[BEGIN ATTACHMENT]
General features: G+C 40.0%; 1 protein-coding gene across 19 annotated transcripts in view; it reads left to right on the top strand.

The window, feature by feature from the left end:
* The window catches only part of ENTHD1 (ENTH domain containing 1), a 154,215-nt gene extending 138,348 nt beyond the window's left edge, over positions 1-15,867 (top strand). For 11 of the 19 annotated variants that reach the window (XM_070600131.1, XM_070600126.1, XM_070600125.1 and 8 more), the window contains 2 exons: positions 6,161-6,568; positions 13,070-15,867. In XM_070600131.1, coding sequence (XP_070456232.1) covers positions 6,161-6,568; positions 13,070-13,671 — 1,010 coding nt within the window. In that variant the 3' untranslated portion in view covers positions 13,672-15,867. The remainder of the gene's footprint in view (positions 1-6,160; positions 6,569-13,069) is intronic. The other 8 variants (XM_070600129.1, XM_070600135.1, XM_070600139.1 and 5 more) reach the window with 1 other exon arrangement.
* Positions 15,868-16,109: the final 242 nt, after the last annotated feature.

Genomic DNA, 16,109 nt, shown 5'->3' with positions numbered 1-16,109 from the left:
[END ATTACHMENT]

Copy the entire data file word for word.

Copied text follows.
General features: G+C 40.0%; 1 protein-coding gene across 19 annotated transcripts in view; it reads left to right on the top strand.

The window, feature by feature from the left end:
* The window catches only part of ENTHD1 (ENTH domain containing 1), a 154,215-nt gene extending 138,348 nt beyond the window's left edge, over positions 1-15,867 (top strand). For 11 of the 19 annotated variants that reach the window (XM_070600131.1, XM_070600126.1, XM_070600125.1 and 8 more), the window contains 2 exons: positions 6,161-6,568; positions 13,070-15,867. In XM_070600131.1, coding sequence (XP_070456232.1) covers positions 6,161-6,568; positions 13,070-13,671 — 1,010 coding nt within the window. In that variant the 3' untranslated portion in view covers positions 13,672-15,867. The remainder of the gene's footprint in view (positions 1-6,160; positions 6,569-13,069) is intronic. The other 8 variants (XM_070600129.1, XM_070600135.1, XM_070600139.1 and 5 more) reach the window with 1 other exon arrangement.
* Positions 15,868-16,109: the final 242 nt, after the last annotated feature.

Genomic DNA, 16,109 nt, shown 5'->3' with positions numbered 1-16,109 from the left: